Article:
A non-fictional contemporary of Edith Hornbrook would have been Lady Randolph Churchill, mother to future Prime Minister Winston, total cougar, and all around sassy broad.
Jennie Jerome was born in 1854 into wealthy and socially connected New York family. Legend has it that her father named her after his favorite mistress, Swedish opera star Jenny Lind. Jennie's mother took her daughters to Europe to husband-hunt, a very popular activity for nice American heiresses. It was in England that Jennie met Lord Randolph Churchill, younger son of the Duke of Marlborough at a yachting party and apparently, it was love at first sight. Randolph's parents were not thrilled about their son marrying an American and tried to forbid the couple from seeing each other. Clearly, they were not successful as Jennie and Randolph did marry AND their son Winston was born less than 8 months after the wedding.
Lord Randolph was a mediocre politician who got ahead thanks to Jennie's tireless work, both social and in the bedroom. She had an affair with the future Edward VII AND remained good friends with his wife, the future Queen Alexandra. She also fooled around with Otto von Bismark's son and with heaps of other aristocrats. Through her efforts, her husband was able to be Secretary of State for India and Leader of the House of Commons. However, he also played fast and loose with his marriage vows and died of syphilis in 1895.
After her widowhood, Lady Randolph became even more bold. Jennie worked hard to promote the career of her eldest son and cashed in many favors to get him started. She went down to South Africa to nurse soldiers during the Boer War and in 1900, she married George Cornwallis-West, an officer who was only 16 days older than Jennie's son Winston. They were married for 12 years before they divorced. Jennie's next husband was Montagu Phippen-Porch, a civil servant who was 23 years younger than her.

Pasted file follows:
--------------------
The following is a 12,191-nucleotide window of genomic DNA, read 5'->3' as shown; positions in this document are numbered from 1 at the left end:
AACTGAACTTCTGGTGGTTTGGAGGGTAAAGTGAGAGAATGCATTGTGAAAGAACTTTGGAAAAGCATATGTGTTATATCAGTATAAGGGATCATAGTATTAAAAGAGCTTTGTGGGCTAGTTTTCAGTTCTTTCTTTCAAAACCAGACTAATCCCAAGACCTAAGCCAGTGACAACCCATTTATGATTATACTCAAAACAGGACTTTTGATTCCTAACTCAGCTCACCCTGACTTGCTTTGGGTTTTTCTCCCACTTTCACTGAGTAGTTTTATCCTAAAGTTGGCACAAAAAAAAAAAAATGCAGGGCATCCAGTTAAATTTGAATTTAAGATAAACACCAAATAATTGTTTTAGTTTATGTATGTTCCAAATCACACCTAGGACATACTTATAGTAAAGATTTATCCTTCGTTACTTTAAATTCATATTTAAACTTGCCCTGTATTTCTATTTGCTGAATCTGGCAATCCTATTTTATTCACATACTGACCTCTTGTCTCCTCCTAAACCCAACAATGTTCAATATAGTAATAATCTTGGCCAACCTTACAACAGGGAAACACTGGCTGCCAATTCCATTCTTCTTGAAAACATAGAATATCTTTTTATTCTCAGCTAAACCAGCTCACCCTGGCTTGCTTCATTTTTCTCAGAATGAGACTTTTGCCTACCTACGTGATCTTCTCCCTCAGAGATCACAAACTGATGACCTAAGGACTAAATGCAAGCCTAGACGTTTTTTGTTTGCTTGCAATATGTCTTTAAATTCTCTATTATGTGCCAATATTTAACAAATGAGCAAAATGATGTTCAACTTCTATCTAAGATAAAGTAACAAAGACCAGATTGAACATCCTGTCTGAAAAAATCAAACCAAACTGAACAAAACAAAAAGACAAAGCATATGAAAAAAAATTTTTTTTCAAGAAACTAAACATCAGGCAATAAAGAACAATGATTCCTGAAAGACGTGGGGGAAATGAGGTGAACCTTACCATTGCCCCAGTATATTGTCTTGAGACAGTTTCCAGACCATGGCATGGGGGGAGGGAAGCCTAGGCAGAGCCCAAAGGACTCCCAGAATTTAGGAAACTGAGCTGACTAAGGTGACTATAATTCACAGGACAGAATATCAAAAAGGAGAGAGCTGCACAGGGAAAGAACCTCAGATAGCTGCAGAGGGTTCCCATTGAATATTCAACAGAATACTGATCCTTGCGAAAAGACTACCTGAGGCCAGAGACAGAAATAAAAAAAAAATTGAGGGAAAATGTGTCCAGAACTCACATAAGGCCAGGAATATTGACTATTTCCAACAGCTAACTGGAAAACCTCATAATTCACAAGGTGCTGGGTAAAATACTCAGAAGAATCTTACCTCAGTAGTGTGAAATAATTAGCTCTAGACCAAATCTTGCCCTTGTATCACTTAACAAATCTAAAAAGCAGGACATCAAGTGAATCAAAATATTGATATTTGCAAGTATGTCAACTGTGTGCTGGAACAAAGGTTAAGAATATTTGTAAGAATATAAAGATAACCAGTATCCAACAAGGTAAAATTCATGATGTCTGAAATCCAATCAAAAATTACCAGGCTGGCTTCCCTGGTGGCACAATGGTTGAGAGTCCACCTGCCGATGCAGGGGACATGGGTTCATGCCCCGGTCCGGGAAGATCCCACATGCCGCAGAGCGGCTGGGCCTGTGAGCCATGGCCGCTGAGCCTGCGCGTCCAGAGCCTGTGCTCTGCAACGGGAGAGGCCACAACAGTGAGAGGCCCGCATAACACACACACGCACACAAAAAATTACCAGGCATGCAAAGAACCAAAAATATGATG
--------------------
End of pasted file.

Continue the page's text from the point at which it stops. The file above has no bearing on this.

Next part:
They were happily married for three years before a freak accident caused Jennie's death. She was walking down stairs in a new pair of high heels and tripped. She broke her ankle, the wound became infected with gangrene and she died from complications from the amputation surgery. A cautionary tale in the age of the Brian Atwood pump.
Walking into the main room of the hut, with the glowing fire and the aroma of baked bread, drying herbs, and fresh flowers, made Henley feel immediately warm and alive - like he was home. He removed his muddy boots and draped his damp oilskin jacket over one of the hooks in the entryway, alongside Wesley and Dorrington’s tattered ones. The familiar bone china teapot sat on the long, pine table. When he felt its round belly it was warm, so he filled four cups, added a bit of sugar and milk, and set them around the table.
Rosetta was already at work making poultices out of dried comfrey leaves. Mixtures of yarrow, goldenseal, and crushed hawthorne berries simmered on the cookstove, while she encouraged the two exhausted and injured men to remove their dirty clothing down to their knickers so they could bathe and she could tend to their wounds. She knew all too well their wounds went much deeper than she could possibly begin to heal.